disconnected from her body as the body “plays dead” in preparation for
injury (Perry 2004).
When the brain and body go into this “emergency mode,” other areas of
the brain that deal with things like language, logic, and abstract thought
are not primarily used. A perceived threat can generate a fight/flight/
freeze reaction that is survival driven and automatic (Szalavitz and Perry
2010). It can be said that the brain’s emergency response “hijacks” other,
possible, slower or more rational responses.
While the body can have a variety of reactions to traumatic events,
what is important is that all of these reactions are a physical, neurological
response that the body experiences and the brain remembers. The body’s
response to trauma is a normal reaction to an abnormal experience of
insecurity. Levine and Kline say, “Vulnerability to trauma differs from
person to person depending on a variety of factors, especially age and
trauma history. The younger the child, the more likely she is to be over-
whelmed by common occurrences that might not affect an older child or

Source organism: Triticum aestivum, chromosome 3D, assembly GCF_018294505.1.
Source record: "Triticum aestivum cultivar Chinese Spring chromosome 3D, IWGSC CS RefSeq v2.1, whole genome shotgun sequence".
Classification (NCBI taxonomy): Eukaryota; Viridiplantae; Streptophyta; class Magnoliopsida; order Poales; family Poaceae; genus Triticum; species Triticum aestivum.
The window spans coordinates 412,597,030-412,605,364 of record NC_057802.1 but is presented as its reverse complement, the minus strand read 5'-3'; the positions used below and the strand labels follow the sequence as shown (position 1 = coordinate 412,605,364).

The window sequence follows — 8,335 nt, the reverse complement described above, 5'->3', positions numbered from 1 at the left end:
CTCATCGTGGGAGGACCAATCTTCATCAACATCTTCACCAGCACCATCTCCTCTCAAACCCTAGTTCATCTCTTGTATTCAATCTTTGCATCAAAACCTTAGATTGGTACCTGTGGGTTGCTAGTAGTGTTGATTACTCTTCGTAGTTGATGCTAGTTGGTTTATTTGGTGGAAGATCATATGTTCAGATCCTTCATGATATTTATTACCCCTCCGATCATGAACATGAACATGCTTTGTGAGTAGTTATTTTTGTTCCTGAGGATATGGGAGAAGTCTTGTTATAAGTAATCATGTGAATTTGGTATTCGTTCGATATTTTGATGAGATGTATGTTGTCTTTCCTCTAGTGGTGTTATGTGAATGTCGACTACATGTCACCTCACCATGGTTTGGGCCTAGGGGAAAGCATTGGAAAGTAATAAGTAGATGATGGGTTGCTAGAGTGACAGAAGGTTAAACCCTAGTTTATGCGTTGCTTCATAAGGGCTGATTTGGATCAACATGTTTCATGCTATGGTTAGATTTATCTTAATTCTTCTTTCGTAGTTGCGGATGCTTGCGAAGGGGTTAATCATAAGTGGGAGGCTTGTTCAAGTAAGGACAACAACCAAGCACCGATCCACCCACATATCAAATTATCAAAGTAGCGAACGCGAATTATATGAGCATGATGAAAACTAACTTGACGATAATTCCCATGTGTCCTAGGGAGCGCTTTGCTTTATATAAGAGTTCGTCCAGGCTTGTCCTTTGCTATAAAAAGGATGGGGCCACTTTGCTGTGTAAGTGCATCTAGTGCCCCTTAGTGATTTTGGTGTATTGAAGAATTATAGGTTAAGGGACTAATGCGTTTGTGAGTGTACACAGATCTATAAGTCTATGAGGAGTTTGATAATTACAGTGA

adult” (2007, 4). The stressed child in the following story presented an
automatic survival reaction to a perceived threat: the teacher’s tone of
voice and what he interpreted as angry words. He needed his teacher to
use her own powers of self-regulation to help him reclaim his self-control.
A kindergarten class in an urban school had been practicing writing their full
names. A very tense and overactive boy had begun to draw and color, when a
teacher’s aide noticed he had not written his full name on his paper as directed.
She sternly stated that he had not followed directions and needed to write
out his full name. The student began to scream, “No,” ran around the room, and
threw his chair at the aide. This shocked and frightened the entire class.
The aide took him to the office and maintained he had to learn the conse-
quences of his behaviors. None of the children in that class was able to focus on
learning for the rest of the afternoon.
Trauma That Lasts: Automatic Survival Reactions
to Fears, Threats, and Shame
Humans are born with one hundred billion neural cells. The majority of
these cells are not immediately incorporated into synaptic networks—the
COPYRIGHTED MATERIAL Early Traumatic Stress